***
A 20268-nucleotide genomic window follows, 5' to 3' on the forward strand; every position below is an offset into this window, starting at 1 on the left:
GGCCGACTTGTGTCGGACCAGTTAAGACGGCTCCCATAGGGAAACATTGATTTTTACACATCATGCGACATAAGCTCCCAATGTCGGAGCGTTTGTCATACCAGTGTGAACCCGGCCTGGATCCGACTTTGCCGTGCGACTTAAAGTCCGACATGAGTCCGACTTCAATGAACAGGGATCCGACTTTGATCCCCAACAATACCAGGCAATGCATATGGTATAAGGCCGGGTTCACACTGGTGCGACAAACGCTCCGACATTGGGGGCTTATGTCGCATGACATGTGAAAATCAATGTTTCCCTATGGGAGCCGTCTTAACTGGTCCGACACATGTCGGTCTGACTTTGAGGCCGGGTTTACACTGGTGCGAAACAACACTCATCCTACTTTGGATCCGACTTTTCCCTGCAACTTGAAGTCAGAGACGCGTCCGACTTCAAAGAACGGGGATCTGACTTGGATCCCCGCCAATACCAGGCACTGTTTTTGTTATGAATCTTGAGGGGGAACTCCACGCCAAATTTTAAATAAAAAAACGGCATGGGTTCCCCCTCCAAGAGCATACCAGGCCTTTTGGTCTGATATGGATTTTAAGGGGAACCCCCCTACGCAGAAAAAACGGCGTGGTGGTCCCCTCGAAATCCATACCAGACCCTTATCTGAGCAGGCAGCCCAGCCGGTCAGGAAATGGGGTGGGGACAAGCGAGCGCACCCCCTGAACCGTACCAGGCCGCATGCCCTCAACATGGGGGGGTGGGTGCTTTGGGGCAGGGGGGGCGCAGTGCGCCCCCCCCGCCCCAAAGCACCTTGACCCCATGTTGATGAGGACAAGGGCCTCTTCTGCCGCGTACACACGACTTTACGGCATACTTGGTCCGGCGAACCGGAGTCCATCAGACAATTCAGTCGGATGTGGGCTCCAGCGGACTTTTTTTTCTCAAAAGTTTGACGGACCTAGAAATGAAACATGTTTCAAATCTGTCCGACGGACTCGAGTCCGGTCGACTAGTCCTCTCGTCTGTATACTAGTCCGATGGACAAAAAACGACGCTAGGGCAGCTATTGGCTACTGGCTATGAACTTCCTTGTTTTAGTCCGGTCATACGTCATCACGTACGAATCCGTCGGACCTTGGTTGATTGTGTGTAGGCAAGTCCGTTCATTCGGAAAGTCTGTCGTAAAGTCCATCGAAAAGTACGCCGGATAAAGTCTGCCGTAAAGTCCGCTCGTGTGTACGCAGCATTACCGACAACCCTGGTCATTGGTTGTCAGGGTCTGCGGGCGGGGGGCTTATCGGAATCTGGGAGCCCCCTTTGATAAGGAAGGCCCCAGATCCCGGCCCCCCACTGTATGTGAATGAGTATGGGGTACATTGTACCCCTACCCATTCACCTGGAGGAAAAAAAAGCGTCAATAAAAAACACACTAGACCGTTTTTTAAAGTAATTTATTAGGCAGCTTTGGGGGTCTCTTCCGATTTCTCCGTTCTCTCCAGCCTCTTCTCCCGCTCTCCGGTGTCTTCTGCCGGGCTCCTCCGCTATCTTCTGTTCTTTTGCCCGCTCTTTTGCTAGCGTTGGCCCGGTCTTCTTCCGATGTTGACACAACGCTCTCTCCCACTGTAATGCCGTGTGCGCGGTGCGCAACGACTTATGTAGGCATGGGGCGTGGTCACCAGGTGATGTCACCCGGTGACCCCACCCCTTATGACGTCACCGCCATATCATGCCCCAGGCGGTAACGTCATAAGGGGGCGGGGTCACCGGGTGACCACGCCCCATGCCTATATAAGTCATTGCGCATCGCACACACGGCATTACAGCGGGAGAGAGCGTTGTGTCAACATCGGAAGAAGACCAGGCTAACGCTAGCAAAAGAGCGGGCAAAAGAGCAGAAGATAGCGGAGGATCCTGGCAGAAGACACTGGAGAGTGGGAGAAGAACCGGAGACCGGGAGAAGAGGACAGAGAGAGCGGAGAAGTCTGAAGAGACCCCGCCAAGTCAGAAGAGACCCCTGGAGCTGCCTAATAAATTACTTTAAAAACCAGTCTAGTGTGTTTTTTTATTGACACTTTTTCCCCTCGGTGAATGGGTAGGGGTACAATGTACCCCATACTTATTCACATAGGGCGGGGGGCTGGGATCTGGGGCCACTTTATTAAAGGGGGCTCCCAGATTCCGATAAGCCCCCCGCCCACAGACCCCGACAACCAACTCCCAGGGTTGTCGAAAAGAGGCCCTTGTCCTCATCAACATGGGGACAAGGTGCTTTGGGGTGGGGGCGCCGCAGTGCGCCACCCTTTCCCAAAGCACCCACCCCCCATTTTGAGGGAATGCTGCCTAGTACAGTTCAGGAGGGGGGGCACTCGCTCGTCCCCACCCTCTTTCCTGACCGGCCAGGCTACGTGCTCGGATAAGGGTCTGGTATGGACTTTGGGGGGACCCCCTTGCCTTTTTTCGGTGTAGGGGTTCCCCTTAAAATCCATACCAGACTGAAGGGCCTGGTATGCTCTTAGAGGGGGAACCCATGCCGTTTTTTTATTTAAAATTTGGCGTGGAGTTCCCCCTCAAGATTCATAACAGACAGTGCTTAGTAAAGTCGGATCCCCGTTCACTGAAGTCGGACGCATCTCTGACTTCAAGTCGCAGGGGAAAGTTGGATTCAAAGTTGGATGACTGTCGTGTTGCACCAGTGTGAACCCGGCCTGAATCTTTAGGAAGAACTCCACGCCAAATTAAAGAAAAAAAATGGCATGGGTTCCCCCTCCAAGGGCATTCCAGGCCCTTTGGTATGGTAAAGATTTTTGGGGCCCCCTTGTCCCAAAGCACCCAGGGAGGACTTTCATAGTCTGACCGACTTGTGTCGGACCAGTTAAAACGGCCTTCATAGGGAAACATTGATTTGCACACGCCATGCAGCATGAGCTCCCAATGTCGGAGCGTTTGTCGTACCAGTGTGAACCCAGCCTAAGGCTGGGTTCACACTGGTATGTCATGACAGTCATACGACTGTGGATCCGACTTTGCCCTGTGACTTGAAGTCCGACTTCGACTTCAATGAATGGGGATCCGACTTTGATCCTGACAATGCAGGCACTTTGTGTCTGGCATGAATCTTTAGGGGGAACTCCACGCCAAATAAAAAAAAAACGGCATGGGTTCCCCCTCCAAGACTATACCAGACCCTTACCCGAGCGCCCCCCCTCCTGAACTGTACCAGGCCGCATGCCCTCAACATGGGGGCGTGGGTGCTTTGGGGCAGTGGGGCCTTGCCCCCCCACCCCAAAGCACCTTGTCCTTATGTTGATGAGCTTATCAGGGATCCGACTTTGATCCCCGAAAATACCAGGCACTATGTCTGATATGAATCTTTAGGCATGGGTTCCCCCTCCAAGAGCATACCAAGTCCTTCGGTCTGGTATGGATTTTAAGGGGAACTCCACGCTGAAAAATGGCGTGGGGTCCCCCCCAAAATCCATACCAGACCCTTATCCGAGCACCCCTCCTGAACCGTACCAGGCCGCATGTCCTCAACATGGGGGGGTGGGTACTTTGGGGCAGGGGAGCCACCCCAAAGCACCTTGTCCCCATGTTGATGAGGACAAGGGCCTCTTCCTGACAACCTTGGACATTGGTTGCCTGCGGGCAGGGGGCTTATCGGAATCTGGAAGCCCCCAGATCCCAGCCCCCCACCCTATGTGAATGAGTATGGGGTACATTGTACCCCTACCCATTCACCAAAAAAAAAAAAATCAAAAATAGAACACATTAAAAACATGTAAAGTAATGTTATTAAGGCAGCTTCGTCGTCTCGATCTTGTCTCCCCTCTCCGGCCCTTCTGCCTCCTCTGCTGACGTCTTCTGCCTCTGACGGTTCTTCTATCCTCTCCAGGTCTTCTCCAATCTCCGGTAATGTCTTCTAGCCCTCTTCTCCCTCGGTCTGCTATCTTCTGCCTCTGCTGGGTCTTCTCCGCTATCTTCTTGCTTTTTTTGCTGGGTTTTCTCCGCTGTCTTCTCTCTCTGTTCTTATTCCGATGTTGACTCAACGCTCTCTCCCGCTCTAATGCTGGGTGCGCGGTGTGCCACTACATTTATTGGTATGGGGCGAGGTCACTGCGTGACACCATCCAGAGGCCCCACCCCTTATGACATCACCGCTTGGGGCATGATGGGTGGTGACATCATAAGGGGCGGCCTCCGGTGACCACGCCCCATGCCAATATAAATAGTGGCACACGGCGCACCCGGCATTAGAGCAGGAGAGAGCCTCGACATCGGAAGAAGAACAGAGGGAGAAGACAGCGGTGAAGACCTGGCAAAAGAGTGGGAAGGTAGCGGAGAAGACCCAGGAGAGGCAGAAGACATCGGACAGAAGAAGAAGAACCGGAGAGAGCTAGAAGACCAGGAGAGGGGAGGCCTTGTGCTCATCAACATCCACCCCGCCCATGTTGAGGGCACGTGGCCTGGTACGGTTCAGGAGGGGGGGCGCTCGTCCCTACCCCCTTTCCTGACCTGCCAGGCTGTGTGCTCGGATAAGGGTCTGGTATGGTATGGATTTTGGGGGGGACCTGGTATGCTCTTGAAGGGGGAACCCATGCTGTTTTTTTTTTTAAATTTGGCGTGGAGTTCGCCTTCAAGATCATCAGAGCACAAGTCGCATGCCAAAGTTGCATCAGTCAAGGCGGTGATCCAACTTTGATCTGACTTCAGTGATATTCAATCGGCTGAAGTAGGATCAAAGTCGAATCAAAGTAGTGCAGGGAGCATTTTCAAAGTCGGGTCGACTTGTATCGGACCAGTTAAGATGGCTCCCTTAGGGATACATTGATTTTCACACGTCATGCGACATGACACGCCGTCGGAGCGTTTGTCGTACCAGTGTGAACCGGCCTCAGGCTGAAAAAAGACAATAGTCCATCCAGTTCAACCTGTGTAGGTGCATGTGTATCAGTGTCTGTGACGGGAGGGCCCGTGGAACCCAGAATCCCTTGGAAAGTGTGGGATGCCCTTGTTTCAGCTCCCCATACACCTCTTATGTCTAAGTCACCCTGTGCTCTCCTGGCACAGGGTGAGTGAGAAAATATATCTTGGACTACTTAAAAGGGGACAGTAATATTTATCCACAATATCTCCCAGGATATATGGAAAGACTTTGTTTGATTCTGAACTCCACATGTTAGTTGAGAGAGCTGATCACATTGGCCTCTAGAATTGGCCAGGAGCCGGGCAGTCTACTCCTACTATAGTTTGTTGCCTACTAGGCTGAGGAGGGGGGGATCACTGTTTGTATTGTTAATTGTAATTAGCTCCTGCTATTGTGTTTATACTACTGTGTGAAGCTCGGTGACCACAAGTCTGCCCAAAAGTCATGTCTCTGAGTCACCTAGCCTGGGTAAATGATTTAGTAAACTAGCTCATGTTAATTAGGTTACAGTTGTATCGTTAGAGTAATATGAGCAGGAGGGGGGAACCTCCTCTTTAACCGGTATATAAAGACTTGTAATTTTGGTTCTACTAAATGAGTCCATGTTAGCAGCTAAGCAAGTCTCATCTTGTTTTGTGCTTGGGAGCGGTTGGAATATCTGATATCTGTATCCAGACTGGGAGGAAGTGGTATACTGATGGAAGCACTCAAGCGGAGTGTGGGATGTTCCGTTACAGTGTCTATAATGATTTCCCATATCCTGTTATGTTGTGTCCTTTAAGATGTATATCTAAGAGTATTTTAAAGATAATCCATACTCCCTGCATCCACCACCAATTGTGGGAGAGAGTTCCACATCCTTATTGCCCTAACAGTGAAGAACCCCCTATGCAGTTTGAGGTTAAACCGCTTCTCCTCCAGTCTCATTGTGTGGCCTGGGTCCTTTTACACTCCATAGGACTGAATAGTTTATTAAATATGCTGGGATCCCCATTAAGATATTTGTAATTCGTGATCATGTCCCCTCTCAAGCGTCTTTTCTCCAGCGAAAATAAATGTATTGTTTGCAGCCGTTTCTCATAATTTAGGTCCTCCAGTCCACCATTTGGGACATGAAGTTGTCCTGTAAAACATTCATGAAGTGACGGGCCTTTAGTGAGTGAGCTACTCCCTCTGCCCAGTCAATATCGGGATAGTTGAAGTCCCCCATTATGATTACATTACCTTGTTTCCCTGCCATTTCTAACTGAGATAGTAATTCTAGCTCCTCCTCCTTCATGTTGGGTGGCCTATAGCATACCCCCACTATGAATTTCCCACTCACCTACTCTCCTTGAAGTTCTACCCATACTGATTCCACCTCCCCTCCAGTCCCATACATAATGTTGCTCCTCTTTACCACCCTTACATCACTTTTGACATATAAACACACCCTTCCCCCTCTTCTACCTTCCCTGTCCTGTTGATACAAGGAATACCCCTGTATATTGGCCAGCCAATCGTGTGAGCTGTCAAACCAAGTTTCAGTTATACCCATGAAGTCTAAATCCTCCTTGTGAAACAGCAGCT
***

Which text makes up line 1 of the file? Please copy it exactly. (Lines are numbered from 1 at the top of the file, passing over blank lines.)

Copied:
A 20268-nucleotide genomic window follows, 5' to 3' on the forward strand; every position below is an offset into this window, starting at 1 on the left: